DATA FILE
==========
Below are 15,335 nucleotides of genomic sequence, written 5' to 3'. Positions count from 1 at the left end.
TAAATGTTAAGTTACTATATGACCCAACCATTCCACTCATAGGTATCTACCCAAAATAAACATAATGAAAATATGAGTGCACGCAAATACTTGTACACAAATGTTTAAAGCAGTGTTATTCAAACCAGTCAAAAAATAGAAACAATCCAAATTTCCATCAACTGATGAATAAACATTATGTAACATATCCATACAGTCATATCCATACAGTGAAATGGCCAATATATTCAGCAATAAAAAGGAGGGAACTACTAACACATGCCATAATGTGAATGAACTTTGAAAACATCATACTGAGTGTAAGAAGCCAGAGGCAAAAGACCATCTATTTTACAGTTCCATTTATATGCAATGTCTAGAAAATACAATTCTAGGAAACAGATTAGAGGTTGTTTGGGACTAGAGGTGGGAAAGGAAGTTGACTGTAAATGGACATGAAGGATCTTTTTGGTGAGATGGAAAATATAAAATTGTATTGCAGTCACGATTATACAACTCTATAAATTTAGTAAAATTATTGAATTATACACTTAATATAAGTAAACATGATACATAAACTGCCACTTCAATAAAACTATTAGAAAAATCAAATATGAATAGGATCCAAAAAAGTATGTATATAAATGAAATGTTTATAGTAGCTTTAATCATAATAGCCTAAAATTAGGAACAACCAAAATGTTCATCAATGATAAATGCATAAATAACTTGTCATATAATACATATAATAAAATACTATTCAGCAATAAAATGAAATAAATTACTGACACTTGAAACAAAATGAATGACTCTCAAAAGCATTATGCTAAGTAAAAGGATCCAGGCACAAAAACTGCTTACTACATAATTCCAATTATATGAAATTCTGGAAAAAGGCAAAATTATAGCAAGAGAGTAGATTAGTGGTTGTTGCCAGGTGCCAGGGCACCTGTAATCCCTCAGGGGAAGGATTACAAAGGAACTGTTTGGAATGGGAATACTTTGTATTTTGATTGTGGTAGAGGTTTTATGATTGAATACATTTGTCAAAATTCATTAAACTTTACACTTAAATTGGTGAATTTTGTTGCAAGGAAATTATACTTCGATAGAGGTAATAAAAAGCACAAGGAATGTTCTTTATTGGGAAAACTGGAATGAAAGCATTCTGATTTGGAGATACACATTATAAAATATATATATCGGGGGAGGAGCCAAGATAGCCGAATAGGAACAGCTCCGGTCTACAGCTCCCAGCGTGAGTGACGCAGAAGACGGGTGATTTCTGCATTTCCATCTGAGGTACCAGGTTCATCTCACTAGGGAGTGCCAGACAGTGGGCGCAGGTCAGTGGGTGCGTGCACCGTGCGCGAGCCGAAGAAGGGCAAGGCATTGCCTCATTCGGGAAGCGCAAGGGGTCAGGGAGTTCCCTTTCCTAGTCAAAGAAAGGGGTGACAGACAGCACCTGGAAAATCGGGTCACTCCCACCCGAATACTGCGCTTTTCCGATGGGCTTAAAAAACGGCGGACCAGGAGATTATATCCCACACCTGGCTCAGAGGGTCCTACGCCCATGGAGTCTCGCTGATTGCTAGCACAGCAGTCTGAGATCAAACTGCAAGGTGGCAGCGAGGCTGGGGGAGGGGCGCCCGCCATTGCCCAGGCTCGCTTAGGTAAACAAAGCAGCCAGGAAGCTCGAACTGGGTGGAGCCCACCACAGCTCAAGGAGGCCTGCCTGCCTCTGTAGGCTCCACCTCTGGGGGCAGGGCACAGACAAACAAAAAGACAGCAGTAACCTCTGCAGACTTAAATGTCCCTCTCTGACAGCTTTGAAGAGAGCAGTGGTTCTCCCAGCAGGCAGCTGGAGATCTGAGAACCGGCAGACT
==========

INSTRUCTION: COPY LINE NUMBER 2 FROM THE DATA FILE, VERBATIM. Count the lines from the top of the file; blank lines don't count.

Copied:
TAAATGTTAAGTTACTATATGACCCAACCATTCCACTCATAGGTATCTACCCAAAATAAACATAATGAAAATATGAGTGCACGCAAATACTTGTACACAAATGTTTAAAGCAGTGTTATTCAAACCAGTCAAAAAATAGAAACAATCCAAATTTCCATCAACTGATGAATAAACATTATGTAACATATCCATACAGTCATATCCATACAGTGAAATGGCCAATATATTCAGCAATAAAAAGGAGGGAACTACTAACACATGCCATAATGTGAATGAACTTTGAAAACATCATACTGAGTGTAAGAAGCCAGAGGCAAAAGACCATCTATTTTACAGTTCCATTTATATGCAATGTCTAGAAAATACAATTCTAGGAAACAGATTAGAGGTTGTTTGGGACTAGAGGTGGGAAAGGAAGTTGACTGTAAATGGACATGAAGGATCTTTTTGGTGAGATGGAAAATATAAAATTGTATTGCAGTCACGATTATACAACTCTATAAATTTAGTAAAATTATTGAATTATACACTTAATATAAGTAAACATGATACATAAACTGCCACTTCAATAAAACTATTAGAAAAATCAAATATGAATAGGATCCAAAAAAGTATGTATATAAATGAAATGTTTATAGTAGCTTTAATCATAATAGCCTAAAATTAGGAACAACCAAAATGTTCATCAATGATAAATGCATAAATAACTTGTCATATAATACATATAATAAAATACTATTCAGCAATAAAATGAAATAAATTACTGACACTTGAAACAAAATGAATGACTCTCAAAAGCATTATGCTAAGTAAAAGGATCCAGGCACAAAAACTGCTTACTACATAATTCCAATTATATGAAATTCTGGAAAAAGGCAAAATTATAGCAAGAGAGTAGATTAGTGGTTGTTGCCAGGTGCCAGGGCACCTGTAATCCCTCAGGGGAAGGATTACAAAGGAACTGTTTGGAATGGGAATACTTTGTATTTTGATTGTGGTAGAGGTTTTATGATTGAATACATTTGTCAAAATTCATTAAACTTTACACTTAAATTGGTGAATTTTGTTGCAAGGAAATTATACTTCGATAGAGGTAATAAAAAGCACAAGGAATGTTCTTTATTGGGAAAACTGGAATGAAAGCATTCTGATTTGGAGATACACATTATAAAATATATATATCGGGGGAGGAGCCAAGATAGCCGAATAGGAACAGCTCCGGTCTACAGCTCCCAGCGTGAGTGACGCAGAAGACGGGTGATTTCTGCATTTCCATCTGAGGTACCAGGTTCATCTCACTAGGGAGTGCCAGACAGTGGGCGCAGGTCAGTGGGTGCGTGCACCGTGCGCGAGCCGAAGAAGGGCAAGGCATTGCCTCATTCGGGAAGCGCAAGGGGTCAGGGAGTTCCCTTTCCTAGTCAAAGAAAGGGGTGACAGACAGCACCTGGAAAATCGGGTCACTCCCACCCGAATACTGCGCTTTTCCGATGGGCTTAAAAAACGGCGGACCAGGAGATTATATCCCACACCTGGCTCAGAGGGTCCTACGCCCATGGAGTCTCGCTGATTGCTAGCACAGCAGTCTGAGATCAAACTGCAAGGTGGCAGCGAGGCTGGGGGAGGGGCGCCCGCCATTGCCCAGGCTCGCTTAGGTAAACAAAGCAGCCAGGAAGCTCGAACTGGGTGGAGCCCACCACAGCTCAAGGAGGCCTGCCTGCCTCTGTAGGCTCCACCTCTGGGGGCAGGGCACAGACAAACAAAAAGACAGCAGTAACCTCTGCAGACTTAAATGTCCCTCTCTGACAGCTTTGAAGAGAGCAGTGGTTCTCCCAGCAGGCAGCTGGAGATCTGAGAACCGGCAGACT